Are Bluetooth Beacons Tracking You?
The world is about to be flooded with hidden Bluetooth “beacons” that communicate wirelessly with phones and tablets carried by passersby. The beacons will provide you with helpful information and tempting offers. They will also provide their owner with valuable demographic data about you and your travels. Here's what you need to know...
What Are Bluetooth Beacons?
The technology is known as iBeacon, and it utilizes the Bluetooth Low Energy (BLE) short-range, wireless communication standard. BLE is supported natively by iOS, Android, Windows Phone, Blackberry, Windows 8, and Linux. Here is how iBeacon applications work.
The “beacon” is a small device that regularly sends out a brief radio signal that includes its “universally unique identifier.” Nearby devices equipped with BLE support and appropriate apps receive the signal; look up the beacon’s identifier; and take some action such as displaying a message to the user, for example:
"For 10% off your next Starbucks drink, take a left at the corner!"
"You are standing at the Neanderthal Man diorama; touch this icon to hear all about it."
"Your flight departs from Gate B26 in 30 minutes; proceed 500 yards straight ahead, then turn right through the portal marked, ‘Abandon hope, all ye who enter.’"
The beacon device itself does not collect any data from your device. But the app on your device looks up a beacon’s identifier by connecting to a remote database server. The app may transmit data about your device, location, and – potentially - personal data stored on the device during the same connection.
So whoever controls that database of beacon identifiers is the one who poses a threat to your privacy and security. If Starbucks deploys beacons in all its stores, it will have the database of all the identifiers of those beacons and can track everyone who uses the Starbucks app. The same goes for other retailers, airlines, museums, sports arenas, and so on.
But it gets better – or worse, depending on your viewpoint. Starbucks has only the data collected by the beacons it owns. The company from which Starbucks purchases beacons gets access to Starbucks’ data and the data collected by all of that beacon manufacturer’s customers: airlines, arenas, museums, retailers, music festivals, etc.
Who is Behind These Beacons?
Gimbal is “off by default.” That means the user must take some action to enable the collection and transmission of data the first time a Gimbal App is used. Gimbal’s software then generates a unique ID for that user, which subsequent Gimball Apps will also use. That user ID can be reset by the user, ending the chain of data about him but starting a new one with a new ID. Gimbal can be turned off on an app-by-app basis or across the entire device.
Gimbal Apps have been used at events such as the Tribeca Music Festival; venues such as ballparks and concert auditoriums; and local attractions such as museums. But now it seems poised to break out into the world at large.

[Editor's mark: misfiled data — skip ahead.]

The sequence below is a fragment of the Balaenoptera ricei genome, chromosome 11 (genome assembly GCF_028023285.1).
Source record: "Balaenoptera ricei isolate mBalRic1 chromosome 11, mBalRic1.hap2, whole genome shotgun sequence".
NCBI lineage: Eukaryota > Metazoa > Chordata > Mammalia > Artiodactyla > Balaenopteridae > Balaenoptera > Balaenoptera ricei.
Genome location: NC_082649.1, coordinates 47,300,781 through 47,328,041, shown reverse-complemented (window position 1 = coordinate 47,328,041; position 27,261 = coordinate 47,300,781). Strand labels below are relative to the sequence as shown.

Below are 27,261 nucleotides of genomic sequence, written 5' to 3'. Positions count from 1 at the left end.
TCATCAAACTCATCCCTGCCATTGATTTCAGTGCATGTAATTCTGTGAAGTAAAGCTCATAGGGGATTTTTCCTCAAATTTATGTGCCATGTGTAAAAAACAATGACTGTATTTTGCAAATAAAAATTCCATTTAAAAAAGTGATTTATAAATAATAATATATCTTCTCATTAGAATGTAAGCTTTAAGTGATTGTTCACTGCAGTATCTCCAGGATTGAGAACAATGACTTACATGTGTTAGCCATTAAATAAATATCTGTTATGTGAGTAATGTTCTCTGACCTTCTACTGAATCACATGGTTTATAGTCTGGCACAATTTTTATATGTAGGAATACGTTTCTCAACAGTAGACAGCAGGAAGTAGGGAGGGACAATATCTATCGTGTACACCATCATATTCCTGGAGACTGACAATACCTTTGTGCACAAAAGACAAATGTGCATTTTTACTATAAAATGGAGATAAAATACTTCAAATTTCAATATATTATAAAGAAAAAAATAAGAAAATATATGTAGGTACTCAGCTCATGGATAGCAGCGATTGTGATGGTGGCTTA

In October, 2014, Gimbal beacons were discovered in 500 New York City public phone booths. Titan Advertising, the company that controls advertising on the screens of NYC’s public phones, pulled the beacons after public outcry.
Los Angeles has installed – but not yet activated – Gimbal beacons in several hundred bus stop benches and parking-restriction signs; the city has over 6,000 bus benches that could get beacons if the pilot program goes well. No one knows how many parking signs exist.
American Airlines installed beacons in its terminals at LAX, enabling frequent-flyers who have the AA app installed to receive directions to their gates. The Los Angeles Museum of Art has beacons and an app that tells visitors about the art they’re looking at.
And one has to wonder if government surveillance will expand through the use of iBeacons. We've already got cameras everywhere -- why not put these little gadgets on every street corner under the guise of homeland security?
Hold the Beacon, Please...
You can avoid any potential privacy problems by turning off (or not turning on) the Bluetooth feature on your smartphone. If you don't need Bluetooth connectivity for a headset, fitness band, hands-free calling in your car, or smartwatch, leave it turned off. (If you have an iPhone or iPad, you might notice that Bluetooth gets turned on automatically every time you install an iOS update. Hmmm...)
On both iOS and Android devices, you'll see the little Bluetooth icon in the top row of of your display, when the feature is turned on. On iPhone or iPad, Tap Settings, then General. Tap Bluetooth, then use the toggle to turn Bluetooth off. On Android devices, swipe down from the top, then tap the Bluetooth icon to switch it on or off.
If you do need Bluetooth connectivity, think twice before installing any Gimbal-based apps. Unfortunately, the people who push apps at consumers don’t label them “Gimbal-based.” So my best advice is to read the fine print carefully before and after you install an app, and uninstall any apps that you no longer need.
Your thoughts on this topic are welcome. Post your comment or question below...
This article was posted by Bob Rankin on 9 Apr 2015
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Article information: AskBobRankin -- Are Bluetooth Beacons Tracking You? (Posted: 9 Apr 2015)
Copyright © 2005 - Bob Rankin - All Rights Reserved